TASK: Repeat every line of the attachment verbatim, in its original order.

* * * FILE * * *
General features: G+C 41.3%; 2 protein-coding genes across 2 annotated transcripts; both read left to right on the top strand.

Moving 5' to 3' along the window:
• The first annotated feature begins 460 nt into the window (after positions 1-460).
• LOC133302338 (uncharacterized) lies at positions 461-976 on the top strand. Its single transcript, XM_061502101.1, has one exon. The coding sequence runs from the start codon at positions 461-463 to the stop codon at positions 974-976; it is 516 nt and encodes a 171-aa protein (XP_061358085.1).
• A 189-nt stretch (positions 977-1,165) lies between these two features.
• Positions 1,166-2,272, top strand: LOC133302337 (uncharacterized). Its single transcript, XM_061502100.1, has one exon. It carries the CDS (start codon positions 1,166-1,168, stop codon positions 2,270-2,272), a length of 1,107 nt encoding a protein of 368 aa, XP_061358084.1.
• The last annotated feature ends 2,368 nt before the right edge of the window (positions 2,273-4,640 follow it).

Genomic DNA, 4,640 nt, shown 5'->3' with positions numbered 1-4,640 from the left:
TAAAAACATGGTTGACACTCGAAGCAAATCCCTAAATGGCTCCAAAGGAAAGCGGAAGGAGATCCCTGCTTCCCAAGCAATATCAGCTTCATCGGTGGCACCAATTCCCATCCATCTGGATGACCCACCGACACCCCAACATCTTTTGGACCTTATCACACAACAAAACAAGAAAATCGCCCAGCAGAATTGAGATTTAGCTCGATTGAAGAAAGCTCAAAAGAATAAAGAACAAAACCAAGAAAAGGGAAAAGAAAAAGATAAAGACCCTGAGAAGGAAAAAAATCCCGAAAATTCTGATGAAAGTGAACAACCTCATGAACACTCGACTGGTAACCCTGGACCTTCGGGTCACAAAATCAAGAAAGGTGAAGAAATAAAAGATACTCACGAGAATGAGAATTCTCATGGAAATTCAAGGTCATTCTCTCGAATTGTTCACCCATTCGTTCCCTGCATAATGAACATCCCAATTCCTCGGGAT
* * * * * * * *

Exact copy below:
General features: G+C 41.3%; 2 protein-coding genes across 2 annotated transcripts; both read left to right on the top strand.

Moving 5' to 3' along the window:
• The first annotated feature begins 460 nt into the window (after positions 1-460).
• LOC133302338 (uncharacterized) lies at positions 461-976 on the top strand. Its single transcript, XM_061502101.1, has one exon. The coding sequence runs from the start codon at positions 461-463 to the stop codon at positions 974-976; it is 516 nt and encodes a 171-aa protein (XP_061358085.1).
• A 189-nt stretch (positions 977-1,165) lies between these two features.
• Positions 1,166-2,272, top strand: LOC133302337 (uncharacterized). Its single transcript, XM_061502100.1, has one exon. It carries the CDS (start codon positions 1,166-1,168, stop codon positions 2,270-2,272), a length of 1,107 nt encoding a protein of 368 aa, XP_061358084.1.
• The last annotated feature ends 2,368 nt before the right edge of the window (positions 2,273-4,640 follow it).

Genomic DNA, 4,640 nt, shown 5'->3' with positions numbered 1-4,640 from the left:
TAAAAACATGGTTGACACTCGAAGCAAATCCCTAAATGGCTCCAAAGGAAAGCGGAAGGAGATCCCTGCTTCCCAAGCAATATCAGCTTCATCGGTGGCACCAATTCCCATCCATCTGGATGACCCACCGACACCCCAACATCTTTTGGACCTTATCACACAACAAAACAAGAAAATCGCCCAGCAGAATTGAGATTTAGCTCGATTGAAGAAAGCTCAAAAGAATAAAGAACAAAACCAAGAAAAGGGAAAAGAAAAAGATAAAGACCCTGAGAAGGAAAAAAATCCCGAAAATTCTGATGAAAGTGAACAACCTCATGAACACTCGACTGGTAACCCTGGACCTTCGGGTCACAAAATCAAGAAAGGTGAAGAAATAAAAGATACTCACGAGAATGAGAATTCTCATGGAAATTCAAGGTCATTCTCTCGAATTGTTCACCCATTCGTTCCCTGCATAATGAACATCCCAATTCCTCGGGAT